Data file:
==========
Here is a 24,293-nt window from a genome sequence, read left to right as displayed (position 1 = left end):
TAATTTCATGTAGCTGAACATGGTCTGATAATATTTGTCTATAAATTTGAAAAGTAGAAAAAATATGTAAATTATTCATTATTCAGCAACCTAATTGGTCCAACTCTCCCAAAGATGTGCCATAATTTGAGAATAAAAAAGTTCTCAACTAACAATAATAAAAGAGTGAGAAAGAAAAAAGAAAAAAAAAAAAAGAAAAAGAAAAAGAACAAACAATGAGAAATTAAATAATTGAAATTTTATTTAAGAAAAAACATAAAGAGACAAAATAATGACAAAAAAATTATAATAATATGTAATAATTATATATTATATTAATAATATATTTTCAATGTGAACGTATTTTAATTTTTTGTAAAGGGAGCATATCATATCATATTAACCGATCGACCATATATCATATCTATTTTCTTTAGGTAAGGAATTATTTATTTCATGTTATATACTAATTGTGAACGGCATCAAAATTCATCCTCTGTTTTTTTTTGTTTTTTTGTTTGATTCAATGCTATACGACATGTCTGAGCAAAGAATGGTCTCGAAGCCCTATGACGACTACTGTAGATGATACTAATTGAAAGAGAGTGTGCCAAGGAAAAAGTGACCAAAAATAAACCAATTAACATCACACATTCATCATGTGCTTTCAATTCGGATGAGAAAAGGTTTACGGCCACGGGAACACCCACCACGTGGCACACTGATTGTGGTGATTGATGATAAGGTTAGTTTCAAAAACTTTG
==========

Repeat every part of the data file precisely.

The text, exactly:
Here is a 24,293-nt window from a genome sequence, read left to right as displayed (position 1 = left end):
TAATTTCATGTAGCTGAACATGGTCTGATAATATTTGTCTATAAATTTGAAAAGTAGAAAAAATATGTAAATTATTCATTATTCAGCAACCTAATTGGTCCAACTCTCCCAAAGATGTGCCATAATTTGAGAATAAAAAAGTTCTCAACTAACAATAATAAAAGAGTGAGAAAGAAAAAAGAAAAAAAAAAAAAGAAAAAGAAAAAGAACAAACAATGAGAAATTAAATAATTGAAATTTTATTTAAGAAAAAACATAAAGAGACAAAATAATGACAAAAAAATTATAATAATATGTAATAATTATATATTATATTAATAATATATTTTCAATGTGAACGTATTTTAATTTTTTGTAAAGGGAGCATATCATATCATATTAACCGATCGACCATATATCATATCTATTTTCTTTAGGTAAGGAATTATTTATTTCATGTTATATACTAATTGTGAACGGCATCAAAATTCATCCTCTGTTTTTTTTTGTTTTTTTGTTTGATTCAATGCTATACGACATGTCTGAGCAAAGAATGGTCTCGAAGCCCTATGACGACTACTGTAGATGATACTAATTGAAAGAGAGTGTGCCAAGGAAAAAGTGACCAAAAATAAACCAATTAACATCACACATTCATCATGTGCTTTCAATTCGGATGAGAAAAGGTTTACGGCCACGGGAACACCCACCACGTGGCACACTGATTGTGGTGATTGATGATAAGGTTAGTTTCAAAAACTTTG